As previously announced, on December 16, 2015, the European Parliament adopted Directive (EU) 2015/2436, known as the "Trademark Package", which aims to harmonize and modernize trademark law among EU member states. This Directive, which entered into force on March 23, 2016, constitutes a major reform of trademark law at the European and national level.
Most significant changes in France :
(i) Two new administrative procedures for nullity and forfeiture are created and broaden the INPI's competences.
Invalidity actions, as well as trademark revocation actions, are simplified by the introduction of an administrative procedure before the INPI (in the course of 2020).
Thus, except in the case where litigation is already in progress between the parties (in which case the judge remains competent), invalidity actions and revocation actions filed as a main action will now fall under the exclusive competence of the INPI. It should be noted that these actions may now be brought by intellectual property attorneys.
Counterclaims filed as counterclaims remain the exclusive jurisdiction of the regional courts.
These changes to trademark law run the risk that trademark applicants and owners will more easily lose their rights.
It is therefore necessary to be attentive with regard to the use of the trademark, and to make sure to keep proof of its serious and constant use.
(ii) The deletion of the requirement of graphic representation for French national marks.
This should make it possible to record sound marks (via an MP3 file) or multimedia or moving marks (via an MP4 file).
This removal of the graphic character of the representation of the sign also opens up protection to olfactory and taste marks provided that a sufficiently intelligible, durable, clear and precise means is found to translate the smell or taste that one wishes to protect (complicated in practice). To be continued!
(iii) Abandonment of the three-class package in favour of the payment of class fees.
The aim is to encourage applicants to target precisely the classes of their interest, following the example of the system applied to trademarks in the European Union in recent years.
- The grounds for refusal to register a trademark are broadened.
Signs contrary to public policy or morality, signs which are misleading as to the nature, quality or source of the goods or services are already excluded from registration.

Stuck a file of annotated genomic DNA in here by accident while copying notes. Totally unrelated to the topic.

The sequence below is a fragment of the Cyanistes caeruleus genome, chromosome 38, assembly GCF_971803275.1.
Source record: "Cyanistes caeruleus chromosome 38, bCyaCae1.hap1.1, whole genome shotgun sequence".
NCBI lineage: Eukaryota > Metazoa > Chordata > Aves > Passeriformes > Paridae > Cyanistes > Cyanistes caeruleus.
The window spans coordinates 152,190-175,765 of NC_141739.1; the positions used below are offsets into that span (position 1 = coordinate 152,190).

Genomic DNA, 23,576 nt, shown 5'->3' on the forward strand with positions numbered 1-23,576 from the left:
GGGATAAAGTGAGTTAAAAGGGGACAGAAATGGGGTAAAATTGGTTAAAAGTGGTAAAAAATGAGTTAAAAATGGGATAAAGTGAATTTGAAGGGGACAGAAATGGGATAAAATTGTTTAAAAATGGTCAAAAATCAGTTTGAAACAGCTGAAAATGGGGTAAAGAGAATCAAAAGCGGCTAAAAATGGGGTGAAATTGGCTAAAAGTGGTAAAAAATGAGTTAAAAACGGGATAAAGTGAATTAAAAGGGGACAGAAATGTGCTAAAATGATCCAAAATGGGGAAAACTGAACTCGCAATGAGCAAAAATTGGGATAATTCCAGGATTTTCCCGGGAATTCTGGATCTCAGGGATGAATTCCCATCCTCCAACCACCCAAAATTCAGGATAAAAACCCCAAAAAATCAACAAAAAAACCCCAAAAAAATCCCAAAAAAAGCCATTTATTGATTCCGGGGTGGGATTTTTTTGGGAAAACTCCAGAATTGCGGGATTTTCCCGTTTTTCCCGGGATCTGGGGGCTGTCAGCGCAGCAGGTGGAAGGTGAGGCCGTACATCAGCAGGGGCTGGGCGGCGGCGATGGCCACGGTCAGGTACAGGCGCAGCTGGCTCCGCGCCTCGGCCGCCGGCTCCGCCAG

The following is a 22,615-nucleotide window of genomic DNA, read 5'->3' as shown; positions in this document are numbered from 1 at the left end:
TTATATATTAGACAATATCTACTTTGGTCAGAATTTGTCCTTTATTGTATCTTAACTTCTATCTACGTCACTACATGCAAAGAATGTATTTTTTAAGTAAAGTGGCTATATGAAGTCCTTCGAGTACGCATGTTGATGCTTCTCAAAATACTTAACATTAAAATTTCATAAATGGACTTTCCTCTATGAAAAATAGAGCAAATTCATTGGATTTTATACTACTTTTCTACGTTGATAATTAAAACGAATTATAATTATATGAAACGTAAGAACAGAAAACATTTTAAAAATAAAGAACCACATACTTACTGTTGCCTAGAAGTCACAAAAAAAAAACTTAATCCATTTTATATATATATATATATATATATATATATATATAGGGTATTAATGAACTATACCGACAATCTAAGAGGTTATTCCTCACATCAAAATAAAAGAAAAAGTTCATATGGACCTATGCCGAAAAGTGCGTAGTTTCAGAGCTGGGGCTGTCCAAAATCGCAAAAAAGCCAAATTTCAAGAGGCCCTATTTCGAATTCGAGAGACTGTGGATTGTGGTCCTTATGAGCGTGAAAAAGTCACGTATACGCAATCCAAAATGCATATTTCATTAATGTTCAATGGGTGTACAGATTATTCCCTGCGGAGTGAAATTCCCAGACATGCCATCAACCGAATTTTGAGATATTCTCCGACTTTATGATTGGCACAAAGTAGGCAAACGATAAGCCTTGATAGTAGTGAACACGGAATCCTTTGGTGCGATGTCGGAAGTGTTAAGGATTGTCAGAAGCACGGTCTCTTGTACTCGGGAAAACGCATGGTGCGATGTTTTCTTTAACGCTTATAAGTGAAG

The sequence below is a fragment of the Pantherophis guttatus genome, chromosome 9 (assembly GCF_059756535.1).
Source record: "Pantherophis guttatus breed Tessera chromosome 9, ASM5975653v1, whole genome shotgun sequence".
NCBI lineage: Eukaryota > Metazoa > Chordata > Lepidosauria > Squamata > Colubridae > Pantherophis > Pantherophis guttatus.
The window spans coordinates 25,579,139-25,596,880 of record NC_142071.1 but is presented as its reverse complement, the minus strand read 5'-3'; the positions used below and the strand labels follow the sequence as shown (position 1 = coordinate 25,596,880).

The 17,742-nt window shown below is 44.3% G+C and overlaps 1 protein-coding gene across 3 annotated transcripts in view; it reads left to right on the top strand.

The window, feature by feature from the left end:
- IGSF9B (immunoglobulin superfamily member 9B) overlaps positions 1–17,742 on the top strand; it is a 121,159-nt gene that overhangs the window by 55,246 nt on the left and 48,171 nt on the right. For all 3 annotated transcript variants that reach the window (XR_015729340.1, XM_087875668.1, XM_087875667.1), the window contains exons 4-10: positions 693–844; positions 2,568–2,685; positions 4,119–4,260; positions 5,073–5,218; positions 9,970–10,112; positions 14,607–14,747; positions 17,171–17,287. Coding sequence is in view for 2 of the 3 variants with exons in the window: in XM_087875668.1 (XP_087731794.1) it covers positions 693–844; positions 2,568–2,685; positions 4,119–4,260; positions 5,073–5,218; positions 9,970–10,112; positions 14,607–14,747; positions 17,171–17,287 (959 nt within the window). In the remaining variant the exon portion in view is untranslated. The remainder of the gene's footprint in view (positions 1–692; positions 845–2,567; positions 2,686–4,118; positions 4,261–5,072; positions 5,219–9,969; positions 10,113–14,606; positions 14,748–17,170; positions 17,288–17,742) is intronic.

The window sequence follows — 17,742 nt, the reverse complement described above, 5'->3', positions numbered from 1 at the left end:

The reform adds:
- - The appellations of origin ;
- - Geographical indications;
- - Names of earlier plant varieties protected at national level;
- - Applications made in bad faith by the applicant.
(i) The course of the opposition procedure is modified
In the event of infringement of a prior right, a simple declaration of opposition, containing only the identity of the parties and the trademark in question, may be filed with the INPI within two months following publication of the application for registration. The opponent will then have an additional period of one month to provide the statement of grounds and evidence on which he bases his opposition.
The opposition procedure will therefore now be similar to that which exists at the European Trademark Office (EUIPO).
These changes will take place in the course of 2020.
(i) Prior rights that may be invoked in an opposition shall be extended and cumulative
In addition to a trademark, opposition to an application for registration may now be based on :
- A well-known or reputed trade mark, where the contested trade mark is liable to take unfair advantage of the repute of the trade mark or to be detrimental to it ;
- A company name or business name;
- A geographical indication;
- The name, image or reputation of a local authority, institution, authority or body governed by public law.
NB: the opposition procedure may be based on several prior rights belonging to the same holder.
Our team is available for any further questions on the above-mentioned points.
Conseil en Propriété Industrielle – Marques, Dessins et Modèles,
Mandataire agréé près de l’EUIPO et l’OMPI